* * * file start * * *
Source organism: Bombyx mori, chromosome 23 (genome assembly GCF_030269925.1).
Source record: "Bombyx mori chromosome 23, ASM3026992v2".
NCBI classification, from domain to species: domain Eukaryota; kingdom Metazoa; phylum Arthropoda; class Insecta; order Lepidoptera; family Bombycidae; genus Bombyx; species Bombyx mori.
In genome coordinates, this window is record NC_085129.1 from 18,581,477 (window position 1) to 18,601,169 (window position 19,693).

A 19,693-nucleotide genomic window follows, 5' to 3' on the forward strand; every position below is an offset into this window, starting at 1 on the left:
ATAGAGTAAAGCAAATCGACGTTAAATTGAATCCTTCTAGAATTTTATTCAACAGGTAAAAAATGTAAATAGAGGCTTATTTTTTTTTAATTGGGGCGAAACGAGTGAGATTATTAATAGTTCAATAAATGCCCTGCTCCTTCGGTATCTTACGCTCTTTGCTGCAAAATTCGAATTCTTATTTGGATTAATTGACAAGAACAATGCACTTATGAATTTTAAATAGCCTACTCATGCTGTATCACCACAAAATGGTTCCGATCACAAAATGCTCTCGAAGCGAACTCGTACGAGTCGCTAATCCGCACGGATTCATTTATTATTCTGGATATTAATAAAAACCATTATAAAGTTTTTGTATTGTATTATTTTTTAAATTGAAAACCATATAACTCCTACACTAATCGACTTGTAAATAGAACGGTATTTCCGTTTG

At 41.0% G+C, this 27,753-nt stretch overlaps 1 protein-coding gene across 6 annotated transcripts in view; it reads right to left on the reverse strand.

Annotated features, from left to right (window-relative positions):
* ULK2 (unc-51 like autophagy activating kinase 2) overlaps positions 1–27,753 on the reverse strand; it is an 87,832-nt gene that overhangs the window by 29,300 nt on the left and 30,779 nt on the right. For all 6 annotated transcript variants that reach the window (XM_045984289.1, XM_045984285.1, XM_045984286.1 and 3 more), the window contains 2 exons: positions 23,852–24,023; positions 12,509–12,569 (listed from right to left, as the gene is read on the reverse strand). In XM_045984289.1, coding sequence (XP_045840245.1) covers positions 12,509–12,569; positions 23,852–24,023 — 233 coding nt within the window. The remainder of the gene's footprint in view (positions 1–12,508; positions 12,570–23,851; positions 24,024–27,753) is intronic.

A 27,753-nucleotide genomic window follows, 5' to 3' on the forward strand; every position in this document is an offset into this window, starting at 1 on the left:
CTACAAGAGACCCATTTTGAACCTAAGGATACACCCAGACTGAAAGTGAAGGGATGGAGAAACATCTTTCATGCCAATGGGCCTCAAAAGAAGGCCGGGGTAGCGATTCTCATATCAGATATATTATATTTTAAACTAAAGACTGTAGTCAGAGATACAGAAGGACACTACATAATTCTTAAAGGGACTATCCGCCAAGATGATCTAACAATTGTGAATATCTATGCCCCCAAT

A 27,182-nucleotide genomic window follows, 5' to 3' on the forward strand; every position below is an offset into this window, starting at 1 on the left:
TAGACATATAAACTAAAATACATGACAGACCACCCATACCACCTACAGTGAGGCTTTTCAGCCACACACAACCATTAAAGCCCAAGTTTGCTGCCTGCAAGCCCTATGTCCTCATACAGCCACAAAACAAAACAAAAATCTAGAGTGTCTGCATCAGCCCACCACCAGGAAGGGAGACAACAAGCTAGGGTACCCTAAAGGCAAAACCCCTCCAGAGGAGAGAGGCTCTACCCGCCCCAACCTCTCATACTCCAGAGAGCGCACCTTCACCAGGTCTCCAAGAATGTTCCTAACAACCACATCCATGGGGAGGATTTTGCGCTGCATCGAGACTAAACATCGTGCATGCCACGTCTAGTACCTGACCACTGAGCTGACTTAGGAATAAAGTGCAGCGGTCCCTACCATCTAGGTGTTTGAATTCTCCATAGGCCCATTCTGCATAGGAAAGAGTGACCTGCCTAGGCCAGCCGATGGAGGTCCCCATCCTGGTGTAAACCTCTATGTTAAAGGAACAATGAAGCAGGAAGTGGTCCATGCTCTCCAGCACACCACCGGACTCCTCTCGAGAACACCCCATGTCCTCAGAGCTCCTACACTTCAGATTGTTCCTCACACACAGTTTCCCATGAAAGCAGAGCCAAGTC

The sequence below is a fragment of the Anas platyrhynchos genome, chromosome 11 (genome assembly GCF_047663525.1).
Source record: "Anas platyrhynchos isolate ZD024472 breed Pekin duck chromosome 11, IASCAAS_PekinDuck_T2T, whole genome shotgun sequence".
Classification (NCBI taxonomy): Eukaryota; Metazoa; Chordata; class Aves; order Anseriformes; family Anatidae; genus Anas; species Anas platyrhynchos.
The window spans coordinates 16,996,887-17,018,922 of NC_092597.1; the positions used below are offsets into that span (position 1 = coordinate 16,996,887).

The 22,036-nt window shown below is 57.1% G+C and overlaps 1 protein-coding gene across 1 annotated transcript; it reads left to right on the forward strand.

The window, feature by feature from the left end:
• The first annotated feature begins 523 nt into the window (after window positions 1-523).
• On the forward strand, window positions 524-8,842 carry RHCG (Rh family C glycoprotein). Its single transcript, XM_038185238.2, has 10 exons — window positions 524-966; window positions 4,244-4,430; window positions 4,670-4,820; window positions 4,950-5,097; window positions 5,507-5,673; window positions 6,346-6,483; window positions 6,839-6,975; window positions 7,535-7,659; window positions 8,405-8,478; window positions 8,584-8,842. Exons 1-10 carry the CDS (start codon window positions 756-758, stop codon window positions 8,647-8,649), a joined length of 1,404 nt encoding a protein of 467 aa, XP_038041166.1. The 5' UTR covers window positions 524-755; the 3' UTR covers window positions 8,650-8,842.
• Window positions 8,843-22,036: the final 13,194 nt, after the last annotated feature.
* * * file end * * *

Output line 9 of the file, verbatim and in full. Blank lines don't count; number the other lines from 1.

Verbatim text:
* ULK2 (unc-51 like autophagy activating kinase 2) overlaps positions 1–27,753 on the reverse strand; it is an 87,832-nt gene that overhangs the window by 29,300 nt on the left and 30,779 nt on the right. For all 6 annotated transcript variants that reach the window (XM_045984289.1, XM_045984285.1, XM_045984286.1 and 3 more), the window contains 2 exons: positions 23,852–24,023; positions 12,509–12,569 (listed from right to left, as the gene is read on the reverse strand). In XM_045984289.1, coding sequence (XP_045840245.1) covers positions 12,509–12,569; positions 23,852–24,023 — 233 coding nt within the window. The remainder of the gene's footprint in view (positions 1–12,508; positions 12,570–23,851; positions 24,024–27,753) is intronic.